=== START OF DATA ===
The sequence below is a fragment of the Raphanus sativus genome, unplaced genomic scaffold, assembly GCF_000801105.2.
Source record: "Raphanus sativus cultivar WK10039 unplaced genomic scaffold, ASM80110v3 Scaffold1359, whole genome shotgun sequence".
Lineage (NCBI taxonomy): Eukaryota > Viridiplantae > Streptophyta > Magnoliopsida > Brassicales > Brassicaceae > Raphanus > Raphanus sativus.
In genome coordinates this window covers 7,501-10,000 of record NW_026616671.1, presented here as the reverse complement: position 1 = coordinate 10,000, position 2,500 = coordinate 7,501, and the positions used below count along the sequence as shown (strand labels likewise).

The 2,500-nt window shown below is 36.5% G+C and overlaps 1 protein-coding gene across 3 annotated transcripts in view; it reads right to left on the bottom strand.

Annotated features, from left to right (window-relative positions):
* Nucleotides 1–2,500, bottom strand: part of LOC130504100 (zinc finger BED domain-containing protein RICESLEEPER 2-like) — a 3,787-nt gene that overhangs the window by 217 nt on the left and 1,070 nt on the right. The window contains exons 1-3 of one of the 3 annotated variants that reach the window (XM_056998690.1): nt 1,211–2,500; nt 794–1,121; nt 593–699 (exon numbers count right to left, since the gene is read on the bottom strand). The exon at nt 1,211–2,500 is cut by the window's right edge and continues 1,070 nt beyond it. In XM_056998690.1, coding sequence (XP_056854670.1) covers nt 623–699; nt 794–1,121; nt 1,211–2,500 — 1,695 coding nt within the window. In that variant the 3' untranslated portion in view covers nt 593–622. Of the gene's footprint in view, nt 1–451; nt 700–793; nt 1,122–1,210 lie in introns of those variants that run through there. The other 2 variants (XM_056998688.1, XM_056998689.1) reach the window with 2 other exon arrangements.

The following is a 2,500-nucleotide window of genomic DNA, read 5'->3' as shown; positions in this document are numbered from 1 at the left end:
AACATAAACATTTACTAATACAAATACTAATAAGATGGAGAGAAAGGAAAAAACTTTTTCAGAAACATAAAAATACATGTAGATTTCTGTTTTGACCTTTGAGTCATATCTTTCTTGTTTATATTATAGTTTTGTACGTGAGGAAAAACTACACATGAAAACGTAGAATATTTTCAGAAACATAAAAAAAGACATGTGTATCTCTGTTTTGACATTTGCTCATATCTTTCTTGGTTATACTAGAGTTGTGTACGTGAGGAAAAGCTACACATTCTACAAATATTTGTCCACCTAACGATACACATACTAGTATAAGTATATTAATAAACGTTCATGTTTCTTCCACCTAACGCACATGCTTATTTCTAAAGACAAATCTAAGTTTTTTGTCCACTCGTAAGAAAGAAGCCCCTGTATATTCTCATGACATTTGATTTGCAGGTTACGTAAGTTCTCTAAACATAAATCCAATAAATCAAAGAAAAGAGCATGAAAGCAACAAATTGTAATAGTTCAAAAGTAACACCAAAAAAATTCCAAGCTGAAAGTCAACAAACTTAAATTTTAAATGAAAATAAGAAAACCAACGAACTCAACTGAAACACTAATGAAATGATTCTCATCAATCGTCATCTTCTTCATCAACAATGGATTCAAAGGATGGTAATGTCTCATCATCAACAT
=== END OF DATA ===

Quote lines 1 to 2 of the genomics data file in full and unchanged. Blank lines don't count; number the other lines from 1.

The sequence below is a fragment of the Raphanus sativus genome, unplaced genomic scaffold, assembly GCF_000801105.2.
Source record: "Raphanus sativus cultivar WK10039 unplaced genomic scaffold, ASM80110v3 Scaffold1359, whole genome shotgun sequence".